With the Eurovision Song Contest coming to Tel Aviv, a lot of attention has focused on which group will represent Israel, the reigning champion following Netta Barzilai’s victory in 2018.
One of the four finalists, The Shalva Band — made up of individuals with a range of disabilities — stole the hearts and ears of Israelis with their performances on Rising Star in Israel, a reality singing competition that determines who will represent the nation at Eurovision.
The Shalva Band unfortunately pulled out of the Eurovision competition Feb. 5, because the final rehearsal before the competition — part of the performers’ scores — is scheduled for Shabbat. While the band asked for the rehearsal to be rescheduled as some of its members are Orthodox Jews, Eurovision organizers refused the request.
Shalva is the “Israel Association for the Care and Inclusion of Persons with Disabilities,” according to its website. Shalva was founded in 1990 by Malki and Kalman Samuels, who recognized the need to assist those with special needs while raising their son Yossi, who was blind, deaf and acutely hyperactive.
The group grew from an afterschool program aiding eight families to a national center serving thousands of Israelis with a wide spectrum of needs.
Kalman Samuels explained in an email to the AJT that the band was created as an extension of Shalva’s music therapy program in 2005. He also spoke to the growth of The Shalva Band since then.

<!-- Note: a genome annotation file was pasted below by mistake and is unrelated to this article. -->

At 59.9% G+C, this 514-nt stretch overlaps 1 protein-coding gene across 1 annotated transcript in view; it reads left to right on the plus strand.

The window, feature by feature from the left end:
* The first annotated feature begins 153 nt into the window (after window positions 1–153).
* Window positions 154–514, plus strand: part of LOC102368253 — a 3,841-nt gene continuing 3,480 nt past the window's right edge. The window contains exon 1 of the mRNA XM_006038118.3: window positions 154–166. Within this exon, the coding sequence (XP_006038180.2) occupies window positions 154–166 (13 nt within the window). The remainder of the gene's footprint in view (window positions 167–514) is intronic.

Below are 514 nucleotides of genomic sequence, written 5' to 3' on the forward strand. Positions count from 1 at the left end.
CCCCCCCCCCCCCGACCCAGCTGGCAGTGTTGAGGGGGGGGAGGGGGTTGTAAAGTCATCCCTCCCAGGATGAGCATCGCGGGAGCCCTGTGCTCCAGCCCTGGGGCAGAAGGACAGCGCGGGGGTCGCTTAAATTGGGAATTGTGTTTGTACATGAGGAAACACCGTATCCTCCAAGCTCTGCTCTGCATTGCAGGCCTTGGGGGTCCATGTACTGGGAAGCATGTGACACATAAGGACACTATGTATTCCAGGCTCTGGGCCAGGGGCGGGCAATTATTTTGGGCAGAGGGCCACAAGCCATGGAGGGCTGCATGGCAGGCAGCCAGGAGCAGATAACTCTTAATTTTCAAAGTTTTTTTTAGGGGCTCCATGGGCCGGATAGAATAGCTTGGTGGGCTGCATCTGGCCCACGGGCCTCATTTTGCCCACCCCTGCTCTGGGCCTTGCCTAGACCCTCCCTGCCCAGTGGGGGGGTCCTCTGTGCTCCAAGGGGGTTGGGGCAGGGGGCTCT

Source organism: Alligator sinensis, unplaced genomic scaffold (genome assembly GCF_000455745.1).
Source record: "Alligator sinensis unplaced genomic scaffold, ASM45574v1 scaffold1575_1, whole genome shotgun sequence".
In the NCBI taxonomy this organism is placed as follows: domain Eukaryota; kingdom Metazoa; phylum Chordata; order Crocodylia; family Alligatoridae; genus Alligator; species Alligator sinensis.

“Today they perform to the highest musical standards in front of thousands at cultural venues, popular music forums and dignitary events throughout Israel and around the world,” he said. “Employed by Shalva as professional musicians, the band performs several times a week, often alongside celebrity artists.”
The Shalva Band performed at Rising Star on a huge stage, uniting many Israelis behind their message of inclusion, Kalman Samuels added. He noted that they had received support from celebrities and politicians, including Prime Minister Benjamin Netanyahu.
“We are astounded by the unbelievable impact that The Shalva Band has made. The country has embraced them in ways we never imagined, and the band can literally not walk down the street without people approaching them for a chat or picture,” he said.
Kalman Samuels also said that their appearances have made a far larger impact than can be put into numbers.
“Their performances changed how millions of people view and embrace disability. They have strengthened children with disabilities and their families to believe in their amazing potential,” he said. “And most of all, have proven that people deserve to be judged and celebrated for their abilities.”
The band made its debut on Rising Star in November with The Beatles’ “Here Comes the Sun,” shocking the nation. Since then they’ve performed hits by Simon & Garfunkel, Idan Raichel and Leonard Cohen, and most recently their own original song, “I See Something Good Within You.”
While they will not be in the official competition at the Eurovision Song Contest, they will still be performing there as an interval act during the second semi-final on May 16.
“We are so proud of The Shalva Band and [the] impact they have made with their performances on Rising Star,” Kalman Samuels said. “Shalva empowers people with disabilities to become ambassadors of their own change, and that is exactly what they did.”
To see The Shalva Band’s performances, visit www.shalva.org.